How to configure LEDs (FAST Pinball)¶
|Related Config File Sections|
Each FAST Pinball Controller has a built-in 4-channel RGB LED controller which can drive up to 64 RGB LEDs per channel. This controller uses serially-controlled LEDs (where each LED element has a little serial protocol decoder chip in it), allowing you to drive dozens of LEDs from a single data wire. These LEDs are generally known as “WS2812” (or similar). You can buy them from many different companies, and they’re what’s sold as the “NeoPixel” brand of products from Adafruit. (They have all different shapes and sizes.)
Most of the settings in the LEDs documentation apply to LEDs connected to FAST Pinball controllers, however there are a few FAST-specific things to know.
There are two ways you can configure RGB LEDs for your FAST controller: by channel & output number, or directly with the FAST hardware number. It’s more straightforward to configure them by channel and output, like this:
leds: l_led0: number: 0-0 l_right_ramp: number: 2-28
In the example above, RGB LED l_led0 is LED #0 on channel 0, and l_right_ramp is LED #28 on channel 2. Note both the channel and LED numbers start with 0, so your channel options for a FAST controller are 0-3, and your LED number options are 0-63. Also note that when you enter your FAST LED numbers with a dash like this, the values are integers, even if the rest of your FAST settings are in hex.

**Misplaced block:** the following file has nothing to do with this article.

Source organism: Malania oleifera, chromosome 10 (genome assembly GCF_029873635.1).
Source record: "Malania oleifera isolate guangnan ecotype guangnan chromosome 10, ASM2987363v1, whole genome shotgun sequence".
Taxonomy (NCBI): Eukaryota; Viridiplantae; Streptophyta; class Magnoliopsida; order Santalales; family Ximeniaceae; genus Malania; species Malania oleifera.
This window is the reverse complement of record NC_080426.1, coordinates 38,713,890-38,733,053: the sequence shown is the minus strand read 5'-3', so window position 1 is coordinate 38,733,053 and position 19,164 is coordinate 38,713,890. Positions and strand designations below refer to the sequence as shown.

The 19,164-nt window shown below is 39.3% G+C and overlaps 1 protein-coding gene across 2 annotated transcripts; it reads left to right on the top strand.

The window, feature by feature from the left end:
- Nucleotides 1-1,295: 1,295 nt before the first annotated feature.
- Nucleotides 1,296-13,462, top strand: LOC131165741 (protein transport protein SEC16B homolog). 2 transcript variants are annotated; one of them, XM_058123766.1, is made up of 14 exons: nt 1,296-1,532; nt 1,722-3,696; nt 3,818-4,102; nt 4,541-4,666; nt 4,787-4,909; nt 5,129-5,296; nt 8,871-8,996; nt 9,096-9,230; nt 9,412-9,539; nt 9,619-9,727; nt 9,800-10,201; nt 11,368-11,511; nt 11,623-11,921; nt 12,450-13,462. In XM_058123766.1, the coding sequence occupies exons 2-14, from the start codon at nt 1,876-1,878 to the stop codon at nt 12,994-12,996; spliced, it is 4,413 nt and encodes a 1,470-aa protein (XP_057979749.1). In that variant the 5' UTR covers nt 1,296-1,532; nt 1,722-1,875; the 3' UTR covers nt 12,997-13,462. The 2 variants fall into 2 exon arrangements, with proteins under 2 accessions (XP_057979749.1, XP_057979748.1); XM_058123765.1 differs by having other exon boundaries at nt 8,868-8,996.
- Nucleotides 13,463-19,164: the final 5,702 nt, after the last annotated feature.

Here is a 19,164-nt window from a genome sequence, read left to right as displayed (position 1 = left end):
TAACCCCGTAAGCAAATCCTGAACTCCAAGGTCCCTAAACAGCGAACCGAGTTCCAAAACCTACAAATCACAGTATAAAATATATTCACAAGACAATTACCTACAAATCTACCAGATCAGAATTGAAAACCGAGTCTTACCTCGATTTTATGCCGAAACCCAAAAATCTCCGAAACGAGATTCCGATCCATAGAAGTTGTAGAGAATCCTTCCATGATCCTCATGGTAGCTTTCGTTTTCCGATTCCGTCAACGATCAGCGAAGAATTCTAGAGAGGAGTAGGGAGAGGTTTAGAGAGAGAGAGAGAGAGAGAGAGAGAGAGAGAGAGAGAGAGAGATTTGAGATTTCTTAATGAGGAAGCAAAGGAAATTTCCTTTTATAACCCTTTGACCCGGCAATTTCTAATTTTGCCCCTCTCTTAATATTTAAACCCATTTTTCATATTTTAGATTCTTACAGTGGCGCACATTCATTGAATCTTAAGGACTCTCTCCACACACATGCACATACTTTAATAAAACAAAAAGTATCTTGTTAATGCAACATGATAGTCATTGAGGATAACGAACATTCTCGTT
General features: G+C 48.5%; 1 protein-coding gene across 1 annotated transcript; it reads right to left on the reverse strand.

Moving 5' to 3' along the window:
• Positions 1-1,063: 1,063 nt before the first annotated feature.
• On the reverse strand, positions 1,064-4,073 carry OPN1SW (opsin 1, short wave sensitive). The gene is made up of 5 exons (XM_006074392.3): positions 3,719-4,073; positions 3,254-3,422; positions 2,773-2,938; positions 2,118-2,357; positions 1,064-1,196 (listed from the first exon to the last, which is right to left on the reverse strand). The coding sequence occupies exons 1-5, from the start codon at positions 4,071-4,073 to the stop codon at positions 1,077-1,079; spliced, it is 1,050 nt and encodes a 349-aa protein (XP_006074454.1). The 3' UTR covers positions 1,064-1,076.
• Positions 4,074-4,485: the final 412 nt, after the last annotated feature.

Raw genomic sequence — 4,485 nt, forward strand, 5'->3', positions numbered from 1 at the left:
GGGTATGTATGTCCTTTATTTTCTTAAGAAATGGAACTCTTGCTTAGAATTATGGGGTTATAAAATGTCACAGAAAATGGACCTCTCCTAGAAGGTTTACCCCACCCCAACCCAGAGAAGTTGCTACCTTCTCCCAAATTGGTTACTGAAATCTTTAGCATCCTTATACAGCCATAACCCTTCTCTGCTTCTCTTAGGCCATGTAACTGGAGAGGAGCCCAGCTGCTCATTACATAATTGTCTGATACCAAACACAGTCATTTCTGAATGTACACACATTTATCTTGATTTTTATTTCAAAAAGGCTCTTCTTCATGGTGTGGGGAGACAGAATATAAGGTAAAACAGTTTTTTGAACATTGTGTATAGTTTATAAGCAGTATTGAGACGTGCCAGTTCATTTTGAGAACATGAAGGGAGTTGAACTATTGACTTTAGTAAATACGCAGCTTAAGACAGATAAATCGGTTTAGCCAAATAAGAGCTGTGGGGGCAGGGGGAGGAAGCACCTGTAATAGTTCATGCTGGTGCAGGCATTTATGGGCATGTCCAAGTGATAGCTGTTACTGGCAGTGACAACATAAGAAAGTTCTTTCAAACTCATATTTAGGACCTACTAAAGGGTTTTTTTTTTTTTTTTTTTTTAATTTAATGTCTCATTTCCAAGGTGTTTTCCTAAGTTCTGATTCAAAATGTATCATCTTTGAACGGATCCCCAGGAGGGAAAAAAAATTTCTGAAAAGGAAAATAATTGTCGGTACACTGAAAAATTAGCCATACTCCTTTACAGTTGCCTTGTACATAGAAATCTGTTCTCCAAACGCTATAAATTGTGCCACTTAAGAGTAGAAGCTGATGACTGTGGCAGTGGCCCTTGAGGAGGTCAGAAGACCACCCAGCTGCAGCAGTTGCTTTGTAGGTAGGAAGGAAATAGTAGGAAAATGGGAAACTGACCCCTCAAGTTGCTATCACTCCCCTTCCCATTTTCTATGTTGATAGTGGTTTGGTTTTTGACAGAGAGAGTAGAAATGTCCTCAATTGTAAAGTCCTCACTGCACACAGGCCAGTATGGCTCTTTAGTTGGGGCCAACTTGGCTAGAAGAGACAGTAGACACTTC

If you know the actual hex numbers of your LEDs, you can enter the numbers like that, ranging from 00 to FF. If you don’t know what this means, then just ignore it and use the channel and LED number format with the dash. :)
RGB LED buffering¶
Most computers have the ability to send LED updates to the FAST Pinball controller faster than the controller can process them. If this happens, then the LED command messages can get backlogged and it will appear that you have a “delay” in your LEDs and/or you might get weird colors due to corrupt messages.
To help combat this, there are two settings you can adjust:
mpf: default_led_hw_update_hz: 50 fast: rgb_buffer: 3
If you notice that your LEDs seem to be getting behind, you can adjust the
default_led_hw_update_hz: setting to be lower. (Frankly the 50hz by
default is too high and we should lower it to 30.) You can probably drive
128 or so LEDs at 50Hz, but if you have more than that then you might need to
start playing with this number.